Greenpeace calls on the Senegalese government to immediately investigate the causes of dead animal species within its waters, which have occurred in the past few weeks. This follows a research by Greenpeace’s team that confirmed local fishermen’s reports of deaths of fish, marine mammals and sea turtles on many beaches across the country. According to several reports, this phenomenon emerged in early September and is affecting the entire coastline of Senegal from the Casamance up to Kayar.
To date, Greenpeace has documented the death of two whales (on September 14 and 22 respectively at Kayar and Rufisque), two turtles (October 3 at Yoff) and an impressive amount of fish (during October in the south of the country).
“This worrying and unusual situation in Senegalese waters needs to be addressed with urgent concerted action by the Ministries of Ecology and Sustainable Development, Energy and Mining, Fisheries and Maritime Affairs as well as the fishing communities by identifying its causes in order to preserve fisheries already badly affected by overfishing, " said Ahmed Diamé, Greenpeace Africa’s Oceans campaigner.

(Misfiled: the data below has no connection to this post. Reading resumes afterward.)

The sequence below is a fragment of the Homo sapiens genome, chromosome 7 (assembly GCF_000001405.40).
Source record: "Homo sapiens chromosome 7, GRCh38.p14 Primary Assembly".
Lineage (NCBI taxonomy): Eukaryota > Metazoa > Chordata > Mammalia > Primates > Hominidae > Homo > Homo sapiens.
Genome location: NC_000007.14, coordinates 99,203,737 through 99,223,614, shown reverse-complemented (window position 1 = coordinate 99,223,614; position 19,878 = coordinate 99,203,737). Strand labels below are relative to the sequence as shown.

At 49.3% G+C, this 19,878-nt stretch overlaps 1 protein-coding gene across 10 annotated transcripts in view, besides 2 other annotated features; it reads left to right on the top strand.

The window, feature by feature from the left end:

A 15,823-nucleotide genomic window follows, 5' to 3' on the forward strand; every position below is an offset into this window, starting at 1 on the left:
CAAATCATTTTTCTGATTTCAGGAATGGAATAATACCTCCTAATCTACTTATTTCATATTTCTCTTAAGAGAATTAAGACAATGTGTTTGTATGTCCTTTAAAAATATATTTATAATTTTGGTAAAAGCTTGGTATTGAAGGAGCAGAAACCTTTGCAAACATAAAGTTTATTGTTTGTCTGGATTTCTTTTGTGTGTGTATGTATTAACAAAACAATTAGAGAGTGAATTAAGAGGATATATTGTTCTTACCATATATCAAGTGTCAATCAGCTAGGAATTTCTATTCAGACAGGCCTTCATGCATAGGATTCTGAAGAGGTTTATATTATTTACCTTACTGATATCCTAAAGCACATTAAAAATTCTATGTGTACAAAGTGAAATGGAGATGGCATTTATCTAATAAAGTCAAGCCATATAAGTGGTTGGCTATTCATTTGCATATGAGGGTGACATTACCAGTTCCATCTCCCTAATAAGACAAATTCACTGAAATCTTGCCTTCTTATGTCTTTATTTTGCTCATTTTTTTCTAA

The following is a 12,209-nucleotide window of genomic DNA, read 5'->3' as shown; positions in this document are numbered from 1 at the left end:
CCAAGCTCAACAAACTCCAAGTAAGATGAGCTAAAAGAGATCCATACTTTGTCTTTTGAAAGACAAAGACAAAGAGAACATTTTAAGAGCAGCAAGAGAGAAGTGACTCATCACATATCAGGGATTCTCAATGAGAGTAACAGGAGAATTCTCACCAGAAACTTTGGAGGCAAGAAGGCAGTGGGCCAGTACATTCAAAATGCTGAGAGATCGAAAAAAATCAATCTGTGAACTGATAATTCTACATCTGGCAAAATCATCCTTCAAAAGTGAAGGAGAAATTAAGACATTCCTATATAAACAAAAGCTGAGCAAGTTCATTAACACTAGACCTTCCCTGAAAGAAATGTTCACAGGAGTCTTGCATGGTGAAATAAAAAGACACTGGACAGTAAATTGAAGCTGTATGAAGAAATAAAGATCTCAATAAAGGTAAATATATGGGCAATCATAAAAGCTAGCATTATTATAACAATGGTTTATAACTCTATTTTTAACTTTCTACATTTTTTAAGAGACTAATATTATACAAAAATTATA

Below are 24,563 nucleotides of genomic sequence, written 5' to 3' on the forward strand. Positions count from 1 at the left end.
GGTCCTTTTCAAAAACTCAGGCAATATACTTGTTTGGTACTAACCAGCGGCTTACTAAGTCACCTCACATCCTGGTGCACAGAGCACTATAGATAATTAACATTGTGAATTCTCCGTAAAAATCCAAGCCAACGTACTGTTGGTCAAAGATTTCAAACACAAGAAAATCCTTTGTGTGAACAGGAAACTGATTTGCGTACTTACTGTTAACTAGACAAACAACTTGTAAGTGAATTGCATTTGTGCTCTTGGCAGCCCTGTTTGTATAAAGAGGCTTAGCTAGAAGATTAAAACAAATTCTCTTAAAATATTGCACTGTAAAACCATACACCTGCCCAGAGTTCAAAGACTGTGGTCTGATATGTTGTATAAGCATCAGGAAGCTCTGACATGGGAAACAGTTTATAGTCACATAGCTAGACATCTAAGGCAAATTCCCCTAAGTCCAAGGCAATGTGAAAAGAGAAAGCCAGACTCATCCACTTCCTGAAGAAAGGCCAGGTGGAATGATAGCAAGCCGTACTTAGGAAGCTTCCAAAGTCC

According to Greenpeace’s investigations, these observations coincided with the start of oil exploration activities, in the south along the border between Senegal and Guinea-Bissau by the petroleum company, ORYX.
“At this point, no direct link has been established between these incidents. However, some technologies such as seismic method, used in this kind of exploration are known for their very harmful impacts on the echolocation systems of marine mammals,” continued Diamé.
“Powerful seismic waves could cause disturbance to whales, turtles and fish and make them stray away from their favorable habitat, disrupt their reproductive cycles, and might result in hearing loss and potentially death. This needs to be urgently investigated, if there is any link to the recent dying of marine life,” concluded Diamé.
Greenpeace reminds Senegal’s government of the importance of healthy fisheries, which are sources of employment and food security for millions of people and urges them to take all the necessary measures to clarify this ecological disaster.
Greenpeace also calls for the creation of a network of marine reserves in the Senegalese Exclusive Economic Zone (EEZ) as a tool of protection and conservation.
- Ahmed Diamé, Greenpeace Africa Oceans Campaigner. Tel: +221 77 332 8 9 93. adiame@ greenpeace.org
- Bakary Coulibaly, Communications Officer Greenpeace Africa. Tel: 221 773 336 265.
Notes to the Editor:
Pictures are available.